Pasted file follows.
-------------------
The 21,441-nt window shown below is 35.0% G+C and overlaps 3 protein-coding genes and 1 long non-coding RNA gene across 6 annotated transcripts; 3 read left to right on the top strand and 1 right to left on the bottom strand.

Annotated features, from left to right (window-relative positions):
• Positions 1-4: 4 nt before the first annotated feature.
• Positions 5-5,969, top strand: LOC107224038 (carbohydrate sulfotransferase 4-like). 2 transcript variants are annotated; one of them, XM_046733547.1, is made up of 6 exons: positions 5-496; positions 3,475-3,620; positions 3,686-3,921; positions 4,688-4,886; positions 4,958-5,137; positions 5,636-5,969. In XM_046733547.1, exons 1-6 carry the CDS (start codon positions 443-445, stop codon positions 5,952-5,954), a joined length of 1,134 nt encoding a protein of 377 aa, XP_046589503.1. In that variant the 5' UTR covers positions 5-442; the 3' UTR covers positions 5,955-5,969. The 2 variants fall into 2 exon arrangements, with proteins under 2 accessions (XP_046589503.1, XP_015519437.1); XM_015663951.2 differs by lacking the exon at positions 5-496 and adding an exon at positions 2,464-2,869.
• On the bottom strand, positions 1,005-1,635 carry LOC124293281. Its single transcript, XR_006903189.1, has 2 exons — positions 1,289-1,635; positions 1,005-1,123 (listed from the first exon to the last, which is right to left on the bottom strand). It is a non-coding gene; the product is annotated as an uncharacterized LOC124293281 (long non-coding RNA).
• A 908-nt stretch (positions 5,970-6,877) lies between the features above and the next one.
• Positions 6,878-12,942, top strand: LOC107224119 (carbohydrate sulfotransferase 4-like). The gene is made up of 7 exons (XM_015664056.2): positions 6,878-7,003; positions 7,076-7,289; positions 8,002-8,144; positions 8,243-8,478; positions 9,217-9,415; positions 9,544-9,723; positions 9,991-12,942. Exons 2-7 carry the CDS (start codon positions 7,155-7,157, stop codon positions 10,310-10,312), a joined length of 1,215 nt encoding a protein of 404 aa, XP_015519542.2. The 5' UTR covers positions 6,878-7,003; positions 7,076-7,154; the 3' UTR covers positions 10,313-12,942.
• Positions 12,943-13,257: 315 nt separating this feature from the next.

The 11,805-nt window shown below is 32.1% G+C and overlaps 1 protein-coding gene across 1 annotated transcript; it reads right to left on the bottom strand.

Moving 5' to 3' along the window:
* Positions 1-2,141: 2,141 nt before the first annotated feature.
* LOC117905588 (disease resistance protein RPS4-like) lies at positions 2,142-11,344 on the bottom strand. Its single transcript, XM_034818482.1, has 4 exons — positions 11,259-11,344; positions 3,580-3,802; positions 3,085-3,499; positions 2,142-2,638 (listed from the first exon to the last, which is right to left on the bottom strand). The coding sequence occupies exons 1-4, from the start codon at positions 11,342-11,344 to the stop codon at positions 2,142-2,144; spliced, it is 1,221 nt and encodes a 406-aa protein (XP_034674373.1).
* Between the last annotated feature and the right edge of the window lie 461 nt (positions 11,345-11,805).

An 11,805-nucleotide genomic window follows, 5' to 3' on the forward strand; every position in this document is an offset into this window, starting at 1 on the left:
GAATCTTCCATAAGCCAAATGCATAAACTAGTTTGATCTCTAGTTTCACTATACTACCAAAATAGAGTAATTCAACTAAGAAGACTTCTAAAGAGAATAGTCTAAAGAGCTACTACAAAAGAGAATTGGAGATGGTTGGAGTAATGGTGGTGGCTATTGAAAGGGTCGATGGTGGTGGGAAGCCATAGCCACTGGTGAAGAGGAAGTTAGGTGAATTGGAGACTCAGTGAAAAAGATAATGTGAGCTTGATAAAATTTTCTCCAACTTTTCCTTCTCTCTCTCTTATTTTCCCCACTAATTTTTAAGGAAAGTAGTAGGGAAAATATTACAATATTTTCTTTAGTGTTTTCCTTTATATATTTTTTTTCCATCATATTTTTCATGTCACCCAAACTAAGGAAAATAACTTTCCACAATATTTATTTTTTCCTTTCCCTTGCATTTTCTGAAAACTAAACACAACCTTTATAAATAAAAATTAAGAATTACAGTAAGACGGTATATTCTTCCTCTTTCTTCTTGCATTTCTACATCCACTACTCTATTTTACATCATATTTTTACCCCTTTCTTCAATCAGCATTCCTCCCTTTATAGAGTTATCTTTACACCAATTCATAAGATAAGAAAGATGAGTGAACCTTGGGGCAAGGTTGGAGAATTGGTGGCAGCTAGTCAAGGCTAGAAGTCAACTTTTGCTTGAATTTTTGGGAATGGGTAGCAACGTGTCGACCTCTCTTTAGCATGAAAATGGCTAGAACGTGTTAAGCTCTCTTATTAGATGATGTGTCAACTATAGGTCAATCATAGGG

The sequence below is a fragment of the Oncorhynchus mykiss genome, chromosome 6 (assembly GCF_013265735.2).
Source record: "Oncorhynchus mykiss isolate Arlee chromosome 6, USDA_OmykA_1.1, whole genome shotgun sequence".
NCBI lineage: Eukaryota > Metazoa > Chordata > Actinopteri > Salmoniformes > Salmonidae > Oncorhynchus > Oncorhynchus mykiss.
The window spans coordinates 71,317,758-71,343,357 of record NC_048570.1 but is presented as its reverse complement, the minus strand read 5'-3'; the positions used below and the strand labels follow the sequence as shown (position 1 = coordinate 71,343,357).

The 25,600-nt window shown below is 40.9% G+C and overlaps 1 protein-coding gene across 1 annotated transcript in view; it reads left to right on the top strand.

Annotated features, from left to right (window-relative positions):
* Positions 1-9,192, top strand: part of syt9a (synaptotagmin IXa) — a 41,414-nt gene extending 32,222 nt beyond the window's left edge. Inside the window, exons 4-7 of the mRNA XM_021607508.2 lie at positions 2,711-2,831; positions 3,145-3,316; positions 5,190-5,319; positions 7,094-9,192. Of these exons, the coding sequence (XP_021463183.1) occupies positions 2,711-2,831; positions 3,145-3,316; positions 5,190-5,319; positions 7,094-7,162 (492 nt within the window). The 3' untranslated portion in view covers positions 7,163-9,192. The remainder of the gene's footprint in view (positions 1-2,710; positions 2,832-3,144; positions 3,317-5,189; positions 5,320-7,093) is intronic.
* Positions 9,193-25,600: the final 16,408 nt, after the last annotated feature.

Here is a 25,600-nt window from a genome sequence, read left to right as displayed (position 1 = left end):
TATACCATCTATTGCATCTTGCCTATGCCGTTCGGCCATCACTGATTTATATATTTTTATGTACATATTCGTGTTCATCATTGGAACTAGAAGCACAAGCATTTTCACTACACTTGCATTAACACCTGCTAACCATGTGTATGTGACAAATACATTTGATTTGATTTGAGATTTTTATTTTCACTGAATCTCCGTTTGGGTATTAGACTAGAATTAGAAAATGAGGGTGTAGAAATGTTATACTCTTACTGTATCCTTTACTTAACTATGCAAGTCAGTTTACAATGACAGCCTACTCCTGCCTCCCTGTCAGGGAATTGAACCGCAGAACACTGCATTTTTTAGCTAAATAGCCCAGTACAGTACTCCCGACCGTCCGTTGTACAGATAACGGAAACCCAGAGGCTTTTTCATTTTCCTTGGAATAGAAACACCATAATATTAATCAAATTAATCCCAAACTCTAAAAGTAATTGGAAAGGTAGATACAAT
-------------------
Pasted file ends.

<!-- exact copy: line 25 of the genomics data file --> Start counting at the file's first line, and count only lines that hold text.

TATACCATCTATTGCATCTTGCCTATGCCGTTCGGCCATCACTGATTTATATATTTTTATGTACATATTCGTGTTCATCATTGGAACTAGAAGCACAAGCATTTTCACTACACTTGCATTAACACCTGCTAACCATGTGTATGTGACAAATACATTTGATTTGATTTGAGATTTTTATTTTCACTGAATCTCCGTTTGGGTATTAGACTAGAATTAGAAAATGAGGGTGTAGAAATGTTATACTCTTACTGTATCCTTTACTTAACTATGCAAGTCAGTTTACAATGACAGCCTACTCCTGCCTCCCTGTCAGGGAATTGAACCGCAGAACACTGCATTTTTTAGCTAAATAGCCCAGTACAGTACTCCCGACCGTCCGTTGTACAGATAACGGAAACCCAGAGGCTTTTTCATTTTCCTTGGAATAGAAACACCATAATATTAATCAAATTAATCCCAAACTCTAAAAGTAATTGGAAAGGTAGATACAAT